Teenage Werewolves: What landscape photographers do of an evening by Jacqui Booth

Taking photos of gigs isn't something I do every time I'm out. It's fun but there's always a photographer more confidently doing their stuff. These creatures take many forms (hello Ollie, it's always nice to see you in your ear defenders) but this time it was a giant of a man stood slap bang in front of me, so the first few shots are worked around him until he moved to one side for a while. Yeah, I should have moved forward alongside him, but it takes some guts to do that and I felt a bit quiet at first. Besides, I was there to see the gig primarily.

So, this is a tribute band. Yeah, that’s unavoidably just a little bit cheesy at best. Yeah, it felt daft getting dressed up to go to the spit and sawdust Musician pub on a Tuesday evening, but this was Teenage Werewolves, the prime Cramps covers band, and it would be fun.

Mark arrived in black Laura Ashley and helped with tea whilst I dug out PVC leggings, a shimmery sequinned top last worn to the circus, and my customary shedload of black eyeliner. My oddly polite teenagers chose to reveal their previously restrained horror at my outfit on my return...it must have been bad!

It was one hell of a show. A generously packed set with no support. In the absence of Lux Interior, Jack Atlantis performed the ass off performing. Attempting to catch Atlantis still enough to photograph in low light was as hard as trying to photography a hen without blur. He must have covered a couple of miles and even some altitude on the tiny Musician stage. It's not a feat that will be matched any time soon.

We danced, we sang, things got covered in beer, I got a damn hard wallop in the back from a particularly inebriated bloke but that's the price of being small and at the front of a gig (it really shouldn’t be this way but I won't get scared away - it's my space too). Loads of Cramps gems were covered, plus covers of Teenage Kicks, Teen Spirit and a Clash cover which was even good by my Clash hating standards!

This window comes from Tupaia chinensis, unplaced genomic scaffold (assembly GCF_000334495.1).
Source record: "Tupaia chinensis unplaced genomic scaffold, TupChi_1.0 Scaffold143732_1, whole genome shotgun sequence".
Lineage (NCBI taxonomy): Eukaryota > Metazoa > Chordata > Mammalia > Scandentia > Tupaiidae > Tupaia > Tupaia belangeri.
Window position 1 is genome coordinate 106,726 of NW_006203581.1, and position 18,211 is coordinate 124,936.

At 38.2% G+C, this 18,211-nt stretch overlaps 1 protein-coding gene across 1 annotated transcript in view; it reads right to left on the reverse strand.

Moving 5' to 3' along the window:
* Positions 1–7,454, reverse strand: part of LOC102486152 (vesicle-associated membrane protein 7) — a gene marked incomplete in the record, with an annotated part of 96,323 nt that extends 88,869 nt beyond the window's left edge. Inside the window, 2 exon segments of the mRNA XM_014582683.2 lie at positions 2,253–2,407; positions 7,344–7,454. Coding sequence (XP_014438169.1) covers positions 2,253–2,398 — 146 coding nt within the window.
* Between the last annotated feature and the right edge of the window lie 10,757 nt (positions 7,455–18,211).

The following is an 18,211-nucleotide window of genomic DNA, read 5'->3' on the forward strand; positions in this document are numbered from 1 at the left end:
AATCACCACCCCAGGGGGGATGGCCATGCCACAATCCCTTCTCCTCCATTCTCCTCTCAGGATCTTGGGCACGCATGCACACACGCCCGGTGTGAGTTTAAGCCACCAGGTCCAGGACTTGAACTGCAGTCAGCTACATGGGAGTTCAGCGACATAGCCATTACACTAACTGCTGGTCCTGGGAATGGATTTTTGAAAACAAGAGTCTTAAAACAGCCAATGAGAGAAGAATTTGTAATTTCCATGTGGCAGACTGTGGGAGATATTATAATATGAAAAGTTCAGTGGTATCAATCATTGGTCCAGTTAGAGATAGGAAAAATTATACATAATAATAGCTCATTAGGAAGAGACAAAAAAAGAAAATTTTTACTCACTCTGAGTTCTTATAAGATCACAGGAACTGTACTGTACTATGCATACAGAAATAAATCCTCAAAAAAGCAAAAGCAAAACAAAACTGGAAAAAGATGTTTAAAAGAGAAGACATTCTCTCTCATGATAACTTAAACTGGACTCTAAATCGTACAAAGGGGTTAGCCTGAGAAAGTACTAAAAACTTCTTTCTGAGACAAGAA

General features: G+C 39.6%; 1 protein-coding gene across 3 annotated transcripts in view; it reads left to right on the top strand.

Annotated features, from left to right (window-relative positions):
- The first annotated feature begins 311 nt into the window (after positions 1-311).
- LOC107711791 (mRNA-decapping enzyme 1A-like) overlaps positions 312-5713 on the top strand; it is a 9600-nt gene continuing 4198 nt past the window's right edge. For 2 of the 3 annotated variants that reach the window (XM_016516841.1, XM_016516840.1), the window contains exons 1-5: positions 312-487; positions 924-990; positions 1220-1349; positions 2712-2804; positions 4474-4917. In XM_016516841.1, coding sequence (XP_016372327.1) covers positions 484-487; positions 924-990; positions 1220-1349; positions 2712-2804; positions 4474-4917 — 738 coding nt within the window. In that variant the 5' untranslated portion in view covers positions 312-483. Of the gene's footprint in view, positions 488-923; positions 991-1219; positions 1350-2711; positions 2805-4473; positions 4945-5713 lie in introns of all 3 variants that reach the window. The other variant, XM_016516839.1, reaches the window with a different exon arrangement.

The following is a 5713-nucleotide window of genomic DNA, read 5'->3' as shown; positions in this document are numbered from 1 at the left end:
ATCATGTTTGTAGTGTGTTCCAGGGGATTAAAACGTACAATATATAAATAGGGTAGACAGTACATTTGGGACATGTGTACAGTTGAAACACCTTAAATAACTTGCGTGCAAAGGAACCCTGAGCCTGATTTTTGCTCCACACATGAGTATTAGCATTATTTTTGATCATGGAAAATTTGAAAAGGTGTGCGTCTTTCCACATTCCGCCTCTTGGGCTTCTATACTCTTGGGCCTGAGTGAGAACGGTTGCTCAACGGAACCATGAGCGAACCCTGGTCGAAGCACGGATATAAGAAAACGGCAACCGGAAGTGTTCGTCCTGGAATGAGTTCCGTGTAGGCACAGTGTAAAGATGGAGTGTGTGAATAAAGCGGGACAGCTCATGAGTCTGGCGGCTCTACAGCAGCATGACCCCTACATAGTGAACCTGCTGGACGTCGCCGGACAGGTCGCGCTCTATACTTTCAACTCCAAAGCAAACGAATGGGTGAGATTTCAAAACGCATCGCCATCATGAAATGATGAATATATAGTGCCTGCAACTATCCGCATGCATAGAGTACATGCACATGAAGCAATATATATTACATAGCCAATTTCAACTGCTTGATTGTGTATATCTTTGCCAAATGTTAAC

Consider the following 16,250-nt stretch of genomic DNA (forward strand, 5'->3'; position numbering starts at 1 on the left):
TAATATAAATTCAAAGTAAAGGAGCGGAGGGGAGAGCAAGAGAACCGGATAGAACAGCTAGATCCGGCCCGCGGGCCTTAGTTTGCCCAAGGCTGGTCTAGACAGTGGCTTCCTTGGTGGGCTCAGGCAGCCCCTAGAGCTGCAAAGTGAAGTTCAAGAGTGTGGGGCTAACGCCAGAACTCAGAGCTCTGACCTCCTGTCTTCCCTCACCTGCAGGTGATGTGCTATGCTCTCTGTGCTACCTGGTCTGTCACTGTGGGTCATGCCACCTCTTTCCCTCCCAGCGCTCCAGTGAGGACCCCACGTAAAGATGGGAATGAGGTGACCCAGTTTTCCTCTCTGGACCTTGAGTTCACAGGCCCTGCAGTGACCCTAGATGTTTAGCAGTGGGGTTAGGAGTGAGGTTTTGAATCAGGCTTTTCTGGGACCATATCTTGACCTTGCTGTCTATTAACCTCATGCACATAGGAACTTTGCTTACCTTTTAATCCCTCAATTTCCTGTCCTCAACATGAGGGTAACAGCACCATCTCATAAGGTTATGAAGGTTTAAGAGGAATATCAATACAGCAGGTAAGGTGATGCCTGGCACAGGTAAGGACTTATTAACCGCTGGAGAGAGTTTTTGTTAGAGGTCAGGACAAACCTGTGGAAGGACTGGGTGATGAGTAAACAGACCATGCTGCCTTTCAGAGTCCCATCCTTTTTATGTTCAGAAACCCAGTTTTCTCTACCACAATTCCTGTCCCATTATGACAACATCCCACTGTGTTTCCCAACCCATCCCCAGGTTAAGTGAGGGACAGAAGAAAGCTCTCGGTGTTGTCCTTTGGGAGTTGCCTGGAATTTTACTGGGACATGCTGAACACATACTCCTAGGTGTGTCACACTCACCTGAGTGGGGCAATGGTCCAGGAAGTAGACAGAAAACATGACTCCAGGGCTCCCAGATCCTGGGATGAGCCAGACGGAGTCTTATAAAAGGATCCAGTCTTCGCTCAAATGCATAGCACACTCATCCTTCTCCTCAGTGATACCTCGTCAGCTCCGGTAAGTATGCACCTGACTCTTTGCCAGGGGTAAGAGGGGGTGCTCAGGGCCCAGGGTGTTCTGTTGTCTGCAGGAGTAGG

Afterwards, I chatted with the hard working go go dancers afterwards who were self assured and polite to the dispersing punters and waited for me to drag Mark along to take part in a thigh bearing competition. It was a close contest!


As we wandered to the Skylink for an uncharacteristically early night, we agreed that, yes, it had been fun.

13: The project that got away by Jacqui Booth

Some projects fall by the wayside, this was one, though it did carry on for a few months until life took over in different ways.

Today, R is 15 and to have a record of him morphing daily into this proto adult would have been pretty amazing, but I acknowledge that it was a tall order and there were many other things to do. I became aware, particularly as the year went on, that I was mainly taking a snap before running out of the door. It was a difficult time. But it doesn’t hurt to have a bit of hope, does it?


And so it begins. My youngest child is 13.  And age arbitrarily plucked out of the ether as significant. He's a boy, my 2nd. My eldest child will turn 16 soon and has been taking up most of my attention to be fair.  He's good company and has exams coming up. This leaves this child, as usual, a little overlooked.  He amuses himself well.  He is difficult to spend time with unless you share his obsessions.  Today is a milestone as he's spent most of it with a friend. C is still here, playing games on the PC in a downstairs room whilst R plays on his own PC upstairs. This is their fun.